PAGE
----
Stitching up fragments into playful theatre

Ang Gey Pin (above) is the director of Q: Protagonists At The Edge. -- PHOTO: INTERCULTURAL THEATRE INSTITUTE
Ang Gey Pin (above) is the director of Q: Protagonists At The Edge. -- PHOTO: INTERCULTURAL THEATRE INSTITUTE
The cast (clockwise from left) Chang Ting Wei, Al-Matin Yatim and Yazid Jalil during a rehearsal. -- ST PHOTO: SEAH KWANG PENG
The cast (clockwise from left) Chang Ting Wei, Al-Matin Yatim and Yazid Jalil during a rehearsal. -- ST PHOTO: SEAH KWANG PENG

Theatre practitioner Ang Gey Pin pieces elements of two plays and an opera into a playful work

Theatre students Al-Matin Yatim, 26, from Singapore, and Chang Ting Wei, 27, from Taiwan, have already started doing their warm-ups on the rehearsal-room floor, trading an easy, familiar banter. Their classmate, Singaporean actor Yazid Jalil, 27, is running late - or is he?

As it turns out, he is perfectly on time in this carefully choreographed first scene of the theatre production Q: Protagonists At The Edge. It is a fascinating play within a play starring the three graduating students from the Intercultural Theatre Institute. They are directed by itinerant Singapore theatre practitioner Ang Gey Pin, 49.

Q draws from two plays by Kuo Pao Kun: The Silly Little Girl And The Funny Old Tree and The Eagle And The Cat; and Three Families Blessings by Lim Jen Erh, originally a traditional Hokkien opera. The experimental production will run from May 27 to 30 at the Esplanade Rehearsal Studio.

Ang was the titular Silly Little Girl when the landmark play - which introduced more experimental, physical theatre techniques to Singapore practitioners - was first staged in Mandarin in 1987. She is currently a PhD candidate in drama at the University of Kent in Britain, where she is exploring movement, music and song. She spent many years in Italy as part of the iconic Workcenter of Jerzy Grotowski and Thomas Richards, pioneers in 20th-century theatre theory and research.

But while the pint-sized artist has spent the greater part of the past 20 years abroad, she is constantly drawn back by the call of home.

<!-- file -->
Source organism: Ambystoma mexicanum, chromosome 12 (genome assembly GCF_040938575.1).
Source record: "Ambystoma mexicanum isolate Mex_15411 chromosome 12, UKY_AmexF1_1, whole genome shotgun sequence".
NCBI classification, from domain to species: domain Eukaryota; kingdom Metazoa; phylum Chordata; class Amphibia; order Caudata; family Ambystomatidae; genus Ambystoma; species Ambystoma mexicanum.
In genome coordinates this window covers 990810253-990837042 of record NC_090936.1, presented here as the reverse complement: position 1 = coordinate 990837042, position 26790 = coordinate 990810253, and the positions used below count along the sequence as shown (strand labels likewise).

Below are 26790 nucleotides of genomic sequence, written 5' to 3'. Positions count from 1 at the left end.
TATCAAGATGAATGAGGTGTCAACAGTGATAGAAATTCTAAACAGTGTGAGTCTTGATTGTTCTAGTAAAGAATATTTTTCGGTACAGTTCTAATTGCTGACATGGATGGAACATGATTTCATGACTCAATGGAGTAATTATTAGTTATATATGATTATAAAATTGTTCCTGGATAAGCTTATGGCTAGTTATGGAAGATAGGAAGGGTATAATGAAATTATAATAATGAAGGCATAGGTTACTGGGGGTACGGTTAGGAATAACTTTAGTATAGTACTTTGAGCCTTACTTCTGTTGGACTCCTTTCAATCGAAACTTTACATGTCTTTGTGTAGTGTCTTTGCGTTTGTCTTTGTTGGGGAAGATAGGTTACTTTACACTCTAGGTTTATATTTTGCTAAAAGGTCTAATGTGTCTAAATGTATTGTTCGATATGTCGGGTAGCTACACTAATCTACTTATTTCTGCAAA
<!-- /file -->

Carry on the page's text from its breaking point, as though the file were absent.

For the current production, the works by Kuo and Lim are "a bridge", Ang emphasises: "We're only passing over, we're not stopping there. Maybe, along the way, we might lose something - or maybe we'll discover something new."

The performers channel the characters within these plays, framed within the larger context of three actors trying to put on a play and struggling to understand what Singapore theatre means. They might slip into the long draping sleeves typical of traditional Chinese opera and attempt to speak Mandarin; or perhaps they might rap in Malay and Singlish. Pulling from metaphors and images in the scripts, they crumple into a pile of tree roots, or break into an interpretive dance as honey bees. They might even pour the audience a cup of tea.

Yazid says: "We were told many times to 'be ourselves', to be actors rehearsing a play. And it was really difficult, because who is 'ourselves'? We don't know. Because when we're rehearsing, we're not ourselves. We're actors in a working space... it raises a lot of questions about identity."

Ang sees something compelling in this younger generation of practitioners, who had only just been born even as Kuo was creating some of his seminal works. He later founded the Intercultural Theatre Institute in 2000 (formerly the Theatre Training & Research Programme). Ang wanted to juxtapose the students' personal reactions as actors to the work with the original texts.

She says that her own recollections of Kuo's work were coloured by the unreliability of her own memory: "I was very surprised that when I looked at the video, my memories were different. You remember only certain fragments. You recall some things, but you just don't have the whole picture."

Through improvisations and rehearsals with the cast, she has stitched some of these fragments into a playful whole in a piece that relies a great deal on arresting visuals, movement and sound - even the cadences of different languages being spoken at once.

Al-Matin says of this: "It feels like she came with a bag of jigsaw puzzle pieces and laid them on the floor, and it was up to us to choose them and give them back to her, and then it was up to her how she was going to paint a picture and piece it together."

And even if audience members may have no knowledge of the plays she is using as source material, Ang feels that they will still be able to connect with these other elements.

She says that she is looking for happy accidents, spontaneous moments of play: "Each week I had with them, we had much more to discover... Even if we make a little mess, it's okay."

corriet@sph.com.sg

Follow Corrie Tan on Twitter @Corrietan